Why Donald Trump

  • Bogus: imitating something superior not real or genuine: fake or false
  • American: of or relating to the United States of America or its inhabitants
  • US: We the people


My last book, The Bridge to the 21st Century: Reflections on the Soul of a Nation, was published in 2001—just before 9-11 occurred; I had my first book signing at Barnes and Noble just one month prior to 9-11.

As I said in the last page of that book: “We stand as never before at the end of the known . . . all we can be sure of is that the future will not be what we think . . . whatever the source of our strife in the future—unless we repair our national soul  . . . the next voyage for America (and the world) will be filled with strife and we will not like it”. Well, the last 15 years have indeed been filled with all sorts of strife. AND WE DON’T LIKE IT!

We’re in the midst of an election cycle that will last for another four months. During that time, we are going to explore just how BOGUS our nation has become. Many, many of us recognize it, and we’re doing something about it—and boy is it causing a furor! I have lived on this earth for over seven decades, and since becoming an adult, I have never seen such a large swath of the American public  get so active in a presidential election. Perhaps many do not realize it, but we are in the middle of a revolution. Indeed, the world is climaxing to a revolution. Whether it will remain a peaceful revolution remains to be seen.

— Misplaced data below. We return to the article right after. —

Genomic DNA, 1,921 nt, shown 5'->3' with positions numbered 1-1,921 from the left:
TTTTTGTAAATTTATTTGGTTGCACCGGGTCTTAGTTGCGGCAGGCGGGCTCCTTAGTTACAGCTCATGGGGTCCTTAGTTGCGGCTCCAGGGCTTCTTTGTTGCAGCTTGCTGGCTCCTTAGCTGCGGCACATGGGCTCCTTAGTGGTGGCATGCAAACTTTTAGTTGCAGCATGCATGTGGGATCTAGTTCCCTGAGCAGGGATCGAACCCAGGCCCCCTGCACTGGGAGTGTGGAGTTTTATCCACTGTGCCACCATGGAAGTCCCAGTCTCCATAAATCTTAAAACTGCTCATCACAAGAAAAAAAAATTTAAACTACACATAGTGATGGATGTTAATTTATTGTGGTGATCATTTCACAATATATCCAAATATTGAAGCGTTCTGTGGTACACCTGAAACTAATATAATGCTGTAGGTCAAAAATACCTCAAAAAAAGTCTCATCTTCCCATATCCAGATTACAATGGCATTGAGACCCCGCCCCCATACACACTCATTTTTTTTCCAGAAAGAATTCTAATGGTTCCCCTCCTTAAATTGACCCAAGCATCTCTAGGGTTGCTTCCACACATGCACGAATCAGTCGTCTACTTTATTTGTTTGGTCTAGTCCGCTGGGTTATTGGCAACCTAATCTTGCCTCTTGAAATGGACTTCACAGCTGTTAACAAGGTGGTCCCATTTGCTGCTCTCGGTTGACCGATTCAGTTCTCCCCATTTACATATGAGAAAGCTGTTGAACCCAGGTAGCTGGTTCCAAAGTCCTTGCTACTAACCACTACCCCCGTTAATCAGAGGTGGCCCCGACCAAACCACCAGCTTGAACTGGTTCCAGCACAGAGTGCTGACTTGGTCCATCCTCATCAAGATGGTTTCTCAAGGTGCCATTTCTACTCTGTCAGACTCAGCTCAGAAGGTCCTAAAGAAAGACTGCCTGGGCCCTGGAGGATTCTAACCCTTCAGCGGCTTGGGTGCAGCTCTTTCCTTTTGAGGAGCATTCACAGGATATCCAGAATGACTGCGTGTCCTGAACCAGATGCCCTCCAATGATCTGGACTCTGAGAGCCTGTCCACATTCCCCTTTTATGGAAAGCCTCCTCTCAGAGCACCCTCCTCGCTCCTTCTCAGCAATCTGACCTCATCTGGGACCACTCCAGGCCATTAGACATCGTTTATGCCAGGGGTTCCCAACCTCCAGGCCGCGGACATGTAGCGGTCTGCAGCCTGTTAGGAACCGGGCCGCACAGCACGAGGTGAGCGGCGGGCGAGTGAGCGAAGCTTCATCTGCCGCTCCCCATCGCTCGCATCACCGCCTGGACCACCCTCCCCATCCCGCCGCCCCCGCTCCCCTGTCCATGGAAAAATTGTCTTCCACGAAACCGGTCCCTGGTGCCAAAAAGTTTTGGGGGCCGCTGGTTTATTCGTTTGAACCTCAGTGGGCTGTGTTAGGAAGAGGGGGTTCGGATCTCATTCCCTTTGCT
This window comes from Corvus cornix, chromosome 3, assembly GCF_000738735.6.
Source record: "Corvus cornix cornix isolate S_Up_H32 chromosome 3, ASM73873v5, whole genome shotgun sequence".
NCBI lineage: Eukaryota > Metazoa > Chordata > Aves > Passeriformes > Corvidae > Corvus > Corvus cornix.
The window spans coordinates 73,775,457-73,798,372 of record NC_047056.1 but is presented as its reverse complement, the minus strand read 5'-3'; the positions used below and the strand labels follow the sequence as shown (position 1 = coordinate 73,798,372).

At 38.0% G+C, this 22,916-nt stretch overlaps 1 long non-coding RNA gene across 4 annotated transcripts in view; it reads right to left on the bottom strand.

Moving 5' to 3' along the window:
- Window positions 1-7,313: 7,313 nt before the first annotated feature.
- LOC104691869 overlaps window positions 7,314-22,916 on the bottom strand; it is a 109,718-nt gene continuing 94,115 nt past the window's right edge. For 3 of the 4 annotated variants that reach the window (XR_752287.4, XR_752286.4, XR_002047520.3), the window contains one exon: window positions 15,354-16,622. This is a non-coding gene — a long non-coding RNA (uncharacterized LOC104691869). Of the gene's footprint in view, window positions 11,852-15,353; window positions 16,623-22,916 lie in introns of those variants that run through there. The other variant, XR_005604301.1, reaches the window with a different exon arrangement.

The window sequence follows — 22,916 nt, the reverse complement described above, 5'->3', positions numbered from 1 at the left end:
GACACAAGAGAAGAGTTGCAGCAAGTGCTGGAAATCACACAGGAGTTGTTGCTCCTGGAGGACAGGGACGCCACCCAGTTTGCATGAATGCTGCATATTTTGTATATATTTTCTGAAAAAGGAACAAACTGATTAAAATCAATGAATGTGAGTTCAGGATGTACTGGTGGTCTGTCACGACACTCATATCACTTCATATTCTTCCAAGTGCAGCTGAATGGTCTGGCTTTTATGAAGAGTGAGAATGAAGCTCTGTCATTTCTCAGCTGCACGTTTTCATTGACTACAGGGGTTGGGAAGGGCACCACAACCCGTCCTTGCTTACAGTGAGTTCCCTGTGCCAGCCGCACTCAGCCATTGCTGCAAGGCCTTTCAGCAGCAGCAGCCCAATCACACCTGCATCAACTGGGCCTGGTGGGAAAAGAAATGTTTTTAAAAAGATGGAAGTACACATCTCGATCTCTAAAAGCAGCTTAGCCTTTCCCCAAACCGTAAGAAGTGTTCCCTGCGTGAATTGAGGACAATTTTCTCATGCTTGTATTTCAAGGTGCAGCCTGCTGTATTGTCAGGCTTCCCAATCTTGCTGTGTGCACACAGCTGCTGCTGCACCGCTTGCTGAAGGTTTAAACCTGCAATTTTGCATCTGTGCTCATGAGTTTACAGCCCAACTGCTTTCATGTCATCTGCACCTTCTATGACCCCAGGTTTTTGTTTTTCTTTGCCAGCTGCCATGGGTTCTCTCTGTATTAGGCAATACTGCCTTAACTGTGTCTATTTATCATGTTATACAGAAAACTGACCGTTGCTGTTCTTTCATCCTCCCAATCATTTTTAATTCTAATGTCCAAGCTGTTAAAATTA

To understand this, we must rewind history about 240–245 years. Prior to the American Revolution, the colonies, provinces, dominions (some had different names according to locale and custom) were ruled in a godfather fashion by favored appointees of the King of England. There were local elections. The colonial political culture emphasized deference, so that local notables were the men who ran and were chosen. But sometimes they competed with each other and had to appeal to the common man for votes. There were no political parties, and would-be legislators formed ad hoc coalitions of their families, friends and neighbors.

Outside Puritan New England, Election Day brought in all the men from the countryside to the county seat to make merry, politick, shake hands with the grandees, meet old friends and hear the speeches—all the while toasting, eating, treating, tippling, gaming and gambling. They voted by shouting their choice to the clerk, as supporters cheered or booed. Candidate George Washington spent £39 for treats for his supporters. The candidates knew they had to “swill” the planters with bumbo (rum). Elections were carnivals where all men were equal for one day, and traditional restraints were relaxed.

All this and the decisions of the political winners were subject to oversight by the king’s local appointees in conjunction with the king and his advisors back in England. All the while, the British Empire operated under the mercantile system, the goal of which was to enrich Britain, its merchants and its government. Whether the policy was good for the colonists was not an issue in London, but Americans became increasingly restive! Mercantilism meant that the government and the merchants became partners with the goal of increasing political power and private wealth, to the exclusion of others.




History Repeats Itself — No Comments

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